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September 08, 2007 03:43 PM UTC

Weekend Open Thread

  • by: Colorado Pols

“They don’t call me Tyrannosaurus Sex for nothing!”

–Sen. Ted Kennedy, reportedly wearing a Barney suit


59 thoughts on “Weekend Open Thread

  1.   Chuck Hagel just announced that he will join John Warner, Wayne Allard, and (presumably) Larry Craig in retiring at the end of ’08. 
      Bob Kerrey better give his two-weeks notice to the Board of Trustees at the New School in N.Y., and get his butt back to Omaha. He’s got a Senate seat to claim.

    1. …the 60 Dem Senate!

      OK, OK, I know that there will be tough races and it isn’t a given.  But one can dream. 

      I was listening to Ron Paul on an audio clip and I thought, “What if RP becomes president and we have a solid Dem congress?”  Would be interesting, if not devastating.

      1.   We’d be out of Iraq yesterday, but he’s veto every spending bill that reached his desk. 
          If people freaked out about the government shutdown (which was more of a slow down at non-essential departments) in the mid 90’s when Newt Gingrich had his hissy fit over seating on Air Force One, then they’ll going off the edge when Ron Paul confronts the appropriations bill written by a solid Democratic Congress.
          This could be very entertaining……

        1. and start chipping away instead of blowing up the whole Federal gummint.

          Wait until he starts slashing corporate welfare and Social Security!  Impeach!

          1. You cannot mention their names in the same sentence.  I’m offended by Paul’s comments that if not racist, are certainly insensitive.  It’s no surprise to me that his “we deserve to be attacked” mentality is appealing to you.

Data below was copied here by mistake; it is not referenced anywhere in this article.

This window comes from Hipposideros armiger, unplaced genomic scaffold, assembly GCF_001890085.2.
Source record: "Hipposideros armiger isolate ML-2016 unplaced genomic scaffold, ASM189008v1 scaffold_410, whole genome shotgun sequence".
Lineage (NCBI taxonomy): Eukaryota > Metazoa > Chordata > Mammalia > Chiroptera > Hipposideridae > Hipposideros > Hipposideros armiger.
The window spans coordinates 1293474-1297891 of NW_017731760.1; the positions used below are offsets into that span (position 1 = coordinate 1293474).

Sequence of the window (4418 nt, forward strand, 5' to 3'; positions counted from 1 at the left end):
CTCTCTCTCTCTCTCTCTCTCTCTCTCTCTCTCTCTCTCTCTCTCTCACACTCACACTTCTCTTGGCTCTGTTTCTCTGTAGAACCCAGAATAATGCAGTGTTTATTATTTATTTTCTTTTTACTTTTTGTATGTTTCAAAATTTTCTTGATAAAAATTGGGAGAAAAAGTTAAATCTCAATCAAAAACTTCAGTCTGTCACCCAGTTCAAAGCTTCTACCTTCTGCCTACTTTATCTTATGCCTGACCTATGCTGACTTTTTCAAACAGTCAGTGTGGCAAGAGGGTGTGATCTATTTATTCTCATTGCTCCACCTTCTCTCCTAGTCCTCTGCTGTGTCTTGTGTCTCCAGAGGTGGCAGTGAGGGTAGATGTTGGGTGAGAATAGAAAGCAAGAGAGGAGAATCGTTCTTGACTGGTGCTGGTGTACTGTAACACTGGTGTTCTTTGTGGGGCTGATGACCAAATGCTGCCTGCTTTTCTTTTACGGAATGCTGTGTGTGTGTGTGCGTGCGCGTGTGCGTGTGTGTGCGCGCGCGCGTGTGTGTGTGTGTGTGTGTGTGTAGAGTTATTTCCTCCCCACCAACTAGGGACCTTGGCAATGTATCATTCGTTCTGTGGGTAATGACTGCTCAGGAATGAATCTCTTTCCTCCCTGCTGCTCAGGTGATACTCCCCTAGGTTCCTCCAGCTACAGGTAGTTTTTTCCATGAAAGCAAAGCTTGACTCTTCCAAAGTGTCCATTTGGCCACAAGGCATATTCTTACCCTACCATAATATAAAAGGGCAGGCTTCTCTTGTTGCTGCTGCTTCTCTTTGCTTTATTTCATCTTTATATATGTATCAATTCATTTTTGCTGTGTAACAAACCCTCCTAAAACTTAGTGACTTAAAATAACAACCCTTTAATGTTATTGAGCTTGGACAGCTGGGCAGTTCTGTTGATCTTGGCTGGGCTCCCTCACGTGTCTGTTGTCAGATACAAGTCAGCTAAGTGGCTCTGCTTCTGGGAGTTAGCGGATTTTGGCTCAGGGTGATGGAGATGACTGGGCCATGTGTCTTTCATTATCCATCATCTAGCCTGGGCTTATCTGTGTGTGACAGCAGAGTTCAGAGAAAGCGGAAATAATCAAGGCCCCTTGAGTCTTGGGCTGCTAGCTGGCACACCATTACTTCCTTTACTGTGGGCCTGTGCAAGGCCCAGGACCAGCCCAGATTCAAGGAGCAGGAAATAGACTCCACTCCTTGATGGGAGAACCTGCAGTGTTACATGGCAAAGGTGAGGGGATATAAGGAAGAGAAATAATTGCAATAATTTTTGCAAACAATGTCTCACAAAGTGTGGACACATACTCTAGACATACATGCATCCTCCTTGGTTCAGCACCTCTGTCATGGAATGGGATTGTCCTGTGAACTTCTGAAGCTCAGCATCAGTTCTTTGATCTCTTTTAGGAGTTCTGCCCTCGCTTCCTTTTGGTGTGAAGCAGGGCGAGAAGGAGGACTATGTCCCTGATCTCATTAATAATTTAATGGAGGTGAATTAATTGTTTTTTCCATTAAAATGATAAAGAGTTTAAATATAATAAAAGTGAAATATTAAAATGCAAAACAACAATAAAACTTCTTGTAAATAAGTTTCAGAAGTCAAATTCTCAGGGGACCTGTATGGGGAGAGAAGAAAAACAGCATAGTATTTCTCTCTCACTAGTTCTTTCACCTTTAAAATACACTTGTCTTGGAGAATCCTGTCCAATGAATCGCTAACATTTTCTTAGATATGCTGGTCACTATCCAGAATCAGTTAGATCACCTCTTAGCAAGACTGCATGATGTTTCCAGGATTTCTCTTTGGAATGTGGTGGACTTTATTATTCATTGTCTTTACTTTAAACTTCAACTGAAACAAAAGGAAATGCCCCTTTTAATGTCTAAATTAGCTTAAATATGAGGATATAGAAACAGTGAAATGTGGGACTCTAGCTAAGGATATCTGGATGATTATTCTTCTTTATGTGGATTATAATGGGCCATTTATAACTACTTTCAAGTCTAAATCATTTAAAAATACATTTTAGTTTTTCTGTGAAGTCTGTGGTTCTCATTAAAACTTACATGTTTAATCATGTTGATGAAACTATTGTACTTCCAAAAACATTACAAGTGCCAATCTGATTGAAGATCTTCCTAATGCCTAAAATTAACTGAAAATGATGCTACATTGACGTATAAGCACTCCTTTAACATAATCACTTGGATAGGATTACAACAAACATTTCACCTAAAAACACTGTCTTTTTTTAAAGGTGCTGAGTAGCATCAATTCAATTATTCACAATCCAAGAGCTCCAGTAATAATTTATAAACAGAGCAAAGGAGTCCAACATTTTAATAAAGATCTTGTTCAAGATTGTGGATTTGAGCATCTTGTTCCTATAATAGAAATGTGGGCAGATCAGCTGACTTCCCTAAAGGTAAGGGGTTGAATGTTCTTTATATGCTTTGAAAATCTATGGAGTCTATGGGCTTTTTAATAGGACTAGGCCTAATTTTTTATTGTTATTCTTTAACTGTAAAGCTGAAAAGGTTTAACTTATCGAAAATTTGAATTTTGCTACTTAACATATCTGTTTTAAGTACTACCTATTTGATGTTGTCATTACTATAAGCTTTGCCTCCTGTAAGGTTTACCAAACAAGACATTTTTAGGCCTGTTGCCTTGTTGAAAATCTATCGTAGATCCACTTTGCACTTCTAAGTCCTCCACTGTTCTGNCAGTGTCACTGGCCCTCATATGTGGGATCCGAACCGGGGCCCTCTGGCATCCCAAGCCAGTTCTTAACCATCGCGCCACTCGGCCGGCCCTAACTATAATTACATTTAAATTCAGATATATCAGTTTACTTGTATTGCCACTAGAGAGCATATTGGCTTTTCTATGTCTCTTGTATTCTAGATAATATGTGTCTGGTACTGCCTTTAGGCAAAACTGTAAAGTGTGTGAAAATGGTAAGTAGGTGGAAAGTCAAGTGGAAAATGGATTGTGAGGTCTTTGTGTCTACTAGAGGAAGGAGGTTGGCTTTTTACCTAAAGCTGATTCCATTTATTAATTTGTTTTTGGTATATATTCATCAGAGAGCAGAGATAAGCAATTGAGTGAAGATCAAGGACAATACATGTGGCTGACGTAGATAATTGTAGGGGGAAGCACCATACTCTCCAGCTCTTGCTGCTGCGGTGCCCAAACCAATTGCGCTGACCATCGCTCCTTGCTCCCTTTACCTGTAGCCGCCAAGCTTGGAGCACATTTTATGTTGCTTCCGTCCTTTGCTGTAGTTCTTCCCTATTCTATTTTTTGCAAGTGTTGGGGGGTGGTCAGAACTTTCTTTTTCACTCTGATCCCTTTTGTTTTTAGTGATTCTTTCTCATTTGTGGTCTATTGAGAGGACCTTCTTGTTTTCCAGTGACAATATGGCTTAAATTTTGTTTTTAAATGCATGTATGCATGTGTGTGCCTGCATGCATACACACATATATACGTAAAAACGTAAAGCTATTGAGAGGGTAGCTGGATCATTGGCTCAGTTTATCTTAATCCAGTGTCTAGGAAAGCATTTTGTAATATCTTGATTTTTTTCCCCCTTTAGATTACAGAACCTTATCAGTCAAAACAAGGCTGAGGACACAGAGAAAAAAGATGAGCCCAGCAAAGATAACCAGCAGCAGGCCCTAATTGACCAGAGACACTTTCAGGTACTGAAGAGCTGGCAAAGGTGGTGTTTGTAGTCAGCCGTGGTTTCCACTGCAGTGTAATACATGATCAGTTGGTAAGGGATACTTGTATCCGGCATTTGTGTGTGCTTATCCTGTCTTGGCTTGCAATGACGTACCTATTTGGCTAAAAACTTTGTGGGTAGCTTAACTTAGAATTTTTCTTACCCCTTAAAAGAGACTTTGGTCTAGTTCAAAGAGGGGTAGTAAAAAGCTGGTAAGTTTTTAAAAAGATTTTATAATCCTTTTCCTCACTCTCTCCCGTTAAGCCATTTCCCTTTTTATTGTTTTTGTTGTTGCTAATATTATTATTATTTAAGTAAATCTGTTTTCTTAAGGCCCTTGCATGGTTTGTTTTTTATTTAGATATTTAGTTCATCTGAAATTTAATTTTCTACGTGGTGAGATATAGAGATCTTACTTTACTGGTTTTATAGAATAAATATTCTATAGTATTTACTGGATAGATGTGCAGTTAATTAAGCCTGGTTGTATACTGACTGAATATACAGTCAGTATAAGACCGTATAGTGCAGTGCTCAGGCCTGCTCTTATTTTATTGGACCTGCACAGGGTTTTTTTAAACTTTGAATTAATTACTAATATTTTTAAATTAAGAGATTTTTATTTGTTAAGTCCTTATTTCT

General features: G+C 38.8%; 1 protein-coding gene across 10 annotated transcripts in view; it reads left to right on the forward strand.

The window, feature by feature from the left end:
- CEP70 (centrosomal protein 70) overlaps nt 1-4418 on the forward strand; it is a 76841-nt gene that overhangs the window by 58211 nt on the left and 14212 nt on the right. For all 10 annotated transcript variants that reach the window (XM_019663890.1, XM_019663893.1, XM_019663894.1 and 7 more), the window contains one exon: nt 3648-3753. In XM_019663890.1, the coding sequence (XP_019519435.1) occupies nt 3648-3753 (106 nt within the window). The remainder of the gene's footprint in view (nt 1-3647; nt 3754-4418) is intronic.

How in the world could you, a walking definition of an entitlement mentality, support his fiscal conservatism that borders on idiocy?

            1. ..I just find RP interesting and that he sticks by his principles, whether I like them or not.  How rare in the political arena!

              What I meant by “pull a Reagan” is that RR would have liked to have done a lot more to reduce the size of the federal government. But he knew the realities and limitations.  And as we know, actually increased the size of it while talking the opposite.

          1. We end up with better laws when you get smart people from the right as well as the left. Hagel is not crazy, is not a religous nut, and does not want to send all money to the top 0.0001% of the rich.

            He’s a large part of what we need in the Repub party.

            1. that a Hagel conservative is to be preferred over a  frothing at the mouth religious far rightie but as far as any progressive agenda is concerned, economic conservatives aren’t going to be very helpful.  A Chuck Hagel is never going to help solve healthcare, a tax structure widening the gap between the haves and have nots or the global warming threat. If he can be replaced with a Dem, goodbye and good luck.  If not, it doesn’t really make that much of a difference.